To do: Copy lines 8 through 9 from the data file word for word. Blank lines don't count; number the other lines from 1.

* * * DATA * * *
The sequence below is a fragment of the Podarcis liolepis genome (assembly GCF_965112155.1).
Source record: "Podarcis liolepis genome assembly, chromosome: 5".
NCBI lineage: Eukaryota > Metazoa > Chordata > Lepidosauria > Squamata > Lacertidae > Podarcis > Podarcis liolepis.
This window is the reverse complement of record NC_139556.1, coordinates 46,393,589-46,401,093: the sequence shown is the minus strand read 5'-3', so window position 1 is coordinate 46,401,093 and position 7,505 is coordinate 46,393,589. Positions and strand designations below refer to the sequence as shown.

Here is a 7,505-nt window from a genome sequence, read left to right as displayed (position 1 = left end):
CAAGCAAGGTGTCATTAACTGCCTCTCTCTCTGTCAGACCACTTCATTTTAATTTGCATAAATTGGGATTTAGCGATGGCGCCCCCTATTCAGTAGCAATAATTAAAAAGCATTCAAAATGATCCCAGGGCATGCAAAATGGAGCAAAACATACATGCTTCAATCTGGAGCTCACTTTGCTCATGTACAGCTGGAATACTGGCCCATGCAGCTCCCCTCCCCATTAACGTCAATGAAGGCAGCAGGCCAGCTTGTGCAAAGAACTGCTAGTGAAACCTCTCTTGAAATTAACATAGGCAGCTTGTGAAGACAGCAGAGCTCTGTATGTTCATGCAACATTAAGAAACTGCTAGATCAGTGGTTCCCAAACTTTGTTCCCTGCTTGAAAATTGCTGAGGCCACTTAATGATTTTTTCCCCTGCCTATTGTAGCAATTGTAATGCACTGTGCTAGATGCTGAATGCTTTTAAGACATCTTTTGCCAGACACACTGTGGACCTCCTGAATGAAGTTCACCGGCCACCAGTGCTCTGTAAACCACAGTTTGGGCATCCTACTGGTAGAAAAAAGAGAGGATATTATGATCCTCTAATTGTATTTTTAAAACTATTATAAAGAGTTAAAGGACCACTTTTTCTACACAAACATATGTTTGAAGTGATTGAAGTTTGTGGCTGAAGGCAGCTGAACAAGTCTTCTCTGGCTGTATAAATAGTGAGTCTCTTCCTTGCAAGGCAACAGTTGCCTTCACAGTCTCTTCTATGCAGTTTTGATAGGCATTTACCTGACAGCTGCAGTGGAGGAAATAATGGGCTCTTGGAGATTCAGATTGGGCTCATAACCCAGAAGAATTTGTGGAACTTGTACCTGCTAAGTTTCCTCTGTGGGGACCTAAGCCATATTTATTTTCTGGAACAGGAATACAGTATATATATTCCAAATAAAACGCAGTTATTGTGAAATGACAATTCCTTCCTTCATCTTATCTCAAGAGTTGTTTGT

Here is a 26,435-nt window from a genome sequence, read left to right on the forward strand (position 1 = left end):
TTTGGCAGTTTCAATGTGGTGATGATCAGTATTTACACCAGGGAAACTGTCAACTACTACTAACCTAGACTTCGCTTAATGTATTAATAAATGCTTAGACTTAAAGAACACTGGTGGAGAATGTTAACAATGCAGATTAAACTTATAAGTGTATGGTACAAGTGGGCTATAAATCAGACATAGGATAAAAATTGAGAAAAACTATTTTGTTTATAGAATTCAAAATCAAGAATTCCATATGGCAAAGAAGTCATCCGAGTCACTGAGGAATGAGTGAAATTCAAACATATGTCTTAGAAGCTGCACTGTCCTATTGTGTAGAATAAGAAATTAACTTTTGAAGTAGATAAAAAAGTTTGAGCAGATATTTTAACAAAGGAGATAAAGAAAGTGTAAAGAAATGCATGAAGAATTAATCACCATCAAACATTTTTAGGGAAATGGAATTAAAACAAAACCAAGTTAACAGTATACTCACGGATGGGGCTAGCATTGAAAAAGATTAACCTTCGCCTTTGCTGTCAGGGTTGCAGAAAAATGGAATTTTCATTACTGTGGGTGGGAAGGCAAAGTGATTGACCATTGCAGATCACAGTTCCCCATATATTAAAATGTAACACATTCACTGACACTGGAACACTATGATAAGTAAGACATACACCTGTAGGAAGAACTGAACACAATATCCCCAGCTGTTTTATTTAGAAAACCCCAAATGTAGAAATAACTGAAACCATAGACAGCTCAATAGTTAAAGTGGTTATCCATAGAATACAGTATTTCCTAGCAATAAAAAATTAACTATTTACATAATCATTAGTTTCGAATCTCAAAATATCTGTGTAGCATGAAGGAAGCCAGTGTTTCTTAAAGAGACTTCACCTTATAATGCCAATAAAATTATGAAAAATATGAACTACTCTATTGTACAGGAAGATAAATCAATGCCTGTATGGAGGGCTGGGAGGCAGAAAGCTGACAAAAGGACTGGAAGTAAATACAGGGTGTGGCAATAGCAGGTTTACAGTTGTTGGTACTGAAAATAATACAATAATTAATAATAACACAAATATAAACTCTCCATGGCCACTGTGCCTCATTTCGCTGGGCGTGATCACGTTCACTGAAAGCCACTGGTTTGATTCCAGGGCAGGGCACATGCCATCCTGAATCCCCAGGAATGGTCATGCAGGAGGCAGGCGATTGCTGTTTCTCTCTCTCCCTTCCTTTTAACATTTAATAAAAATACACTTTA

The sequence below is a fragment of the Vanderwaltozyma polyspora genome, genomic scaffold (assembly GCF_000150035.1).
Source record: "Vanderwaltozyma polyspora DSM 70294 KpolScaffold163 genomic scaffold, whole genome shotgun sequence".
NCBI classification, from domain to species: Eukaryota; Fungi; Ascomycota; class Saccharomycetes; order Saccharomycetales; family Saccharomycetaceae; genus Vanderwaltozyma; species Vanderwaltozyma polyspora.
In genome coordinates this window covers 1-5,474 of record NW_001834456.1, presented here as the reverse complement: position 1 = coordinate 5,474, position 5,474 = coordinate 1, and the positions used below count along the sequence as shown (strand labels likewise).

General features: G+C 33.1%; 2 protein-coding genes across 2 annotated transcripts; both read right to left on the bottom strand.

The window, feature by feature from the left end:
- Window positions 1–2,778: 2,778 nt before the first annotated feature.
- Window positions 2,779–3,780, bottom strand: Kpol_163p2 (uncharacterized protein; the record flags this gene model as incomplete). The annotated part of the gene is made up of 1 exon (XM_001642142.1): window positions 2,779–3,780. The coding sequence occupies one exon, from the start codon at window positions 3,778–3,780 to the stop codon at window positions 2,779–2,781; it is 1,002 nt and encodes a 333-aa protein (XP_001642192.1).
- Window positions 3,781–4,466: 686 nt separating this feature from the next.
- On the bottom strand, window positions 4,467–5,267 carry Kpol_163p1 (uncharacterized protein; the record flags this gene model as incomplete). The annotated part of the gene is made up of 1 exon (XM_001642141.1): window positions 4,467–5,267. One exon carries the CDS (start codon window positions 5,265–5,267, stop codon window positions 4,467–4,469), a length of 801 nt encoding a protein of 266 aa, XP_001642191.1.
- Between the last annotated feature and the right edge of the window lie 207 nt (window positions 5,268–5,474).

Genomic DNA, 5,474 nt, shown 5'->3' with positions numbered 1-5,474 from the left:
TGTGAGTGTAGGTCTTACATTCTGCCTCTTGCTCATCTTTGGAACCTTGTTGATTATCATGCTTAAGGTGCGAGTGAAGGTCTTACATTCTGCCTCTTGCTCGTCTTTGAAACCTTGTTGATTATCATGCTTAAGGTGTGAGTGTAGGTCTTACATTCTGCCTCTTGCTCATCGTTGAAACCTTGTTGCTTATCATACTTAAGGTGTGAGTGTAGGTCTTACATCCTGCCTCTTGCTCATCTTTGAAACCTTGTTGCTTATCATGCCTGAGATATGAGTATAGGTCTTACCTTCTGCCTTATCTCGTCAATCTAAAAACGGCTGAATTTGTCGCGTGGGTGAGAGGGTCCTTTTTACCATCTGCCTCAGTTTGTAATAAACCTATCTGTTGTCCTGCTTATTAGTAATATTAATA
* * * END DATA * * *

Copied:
TTTGGCAGTTTCAATGTGGTGATGATCAGTATTTACACCAGGGAAACTGTCAACTACTACTAACCTAGACTTCGCTTAATGTATTAATAAATGCTTAGACTTAAAGAACACTGGTGGAGAATGTTAACAATGCAGATTAAACTTATAAGTGTATGGTACAAGTGGGCTATAAATCAGACATAGGATAAAAATTGAGAAAAACTATTTTGTTTATAGAATTCAAAATCAAGAATTCCATATGGCAAAGAAGTCATCCGAGTCACTGAGGAATGAGTGAAATTCAAACATATGTCTTAGAAGCTGCACTGTCCTATTGTGTAGAATAAGAAATTAACTTTTGAAGTAGATAAAAAAGTTTGAGCAGATATTTTAACAAAGGAGATAAAGAAAGTGTAAAGAAATGCATGAAGAATTAATCACCATCAAACATTTTTAGGGAAATGGAATTAAAACAAAACCAAGTTAACAGTATACTCACGGATGGGGCTAGCATTGAAAAAGATTAACCTTCGCCTTTGCTGTCAGGGTTGCAGAAAAATGGAATTTTCATTACTGTGGGTGGGAAGGCAAAGTGATTGACCATTGCAGATCACAGTTCCCCATATATTAAAATGTAACACATTCACTGACACTGGAACACTATGATAAGTAAGACATACACCTGTAGGAAGAACTGAACACAATATCCCCAGCTGTTTTATTTAGAAAACCCCAAATGTAGAAATAACTGAAACCATAGACAGCTCAATAGTTAAAGTGGTTATCCATAGAATACAGTATTTCCTAGCAATAAAAAATTAACTATTTACATAATCATTAGTTTCGAATCTCAAAATATCTGTGTAGCATGAAGGAAGCCAGTGTTTCTTAAAGAGACTTCACCTTATAATGCCAATAAAATTATGAAAAATATGAACTACTCTATTGTACAGGAAGATAAATCAATGCCTGTATGGAGGGCTGGGAGGCAGAAAGCTGACAAAAGGACTGGAAGTAAATACAGGGTGTGGCAATAGCAGGTTTACAGTTGTTGGTACTGAAAATAATACAATAATTAATAATAACACAAATATAAACTCTCCATGGCCACTGTGCCTCATTTCGCTGGGCGTGATCACGTTCACTGAAAGCCACTGGTTTGATTCCAGGGCAGGGCACATGCCATCCTGAATCCCCAGGAATGGTCATGCAGGAGGCAGGCGATTGCTGTTTCTCTCTCTCCCTTCCTTTTAACATTTAATAAAAATACACTTTA

The sequence below is a fragment of the Vanderwaltozyma polyspora genome, genomic scaffold (assembly GCF_000150035.1).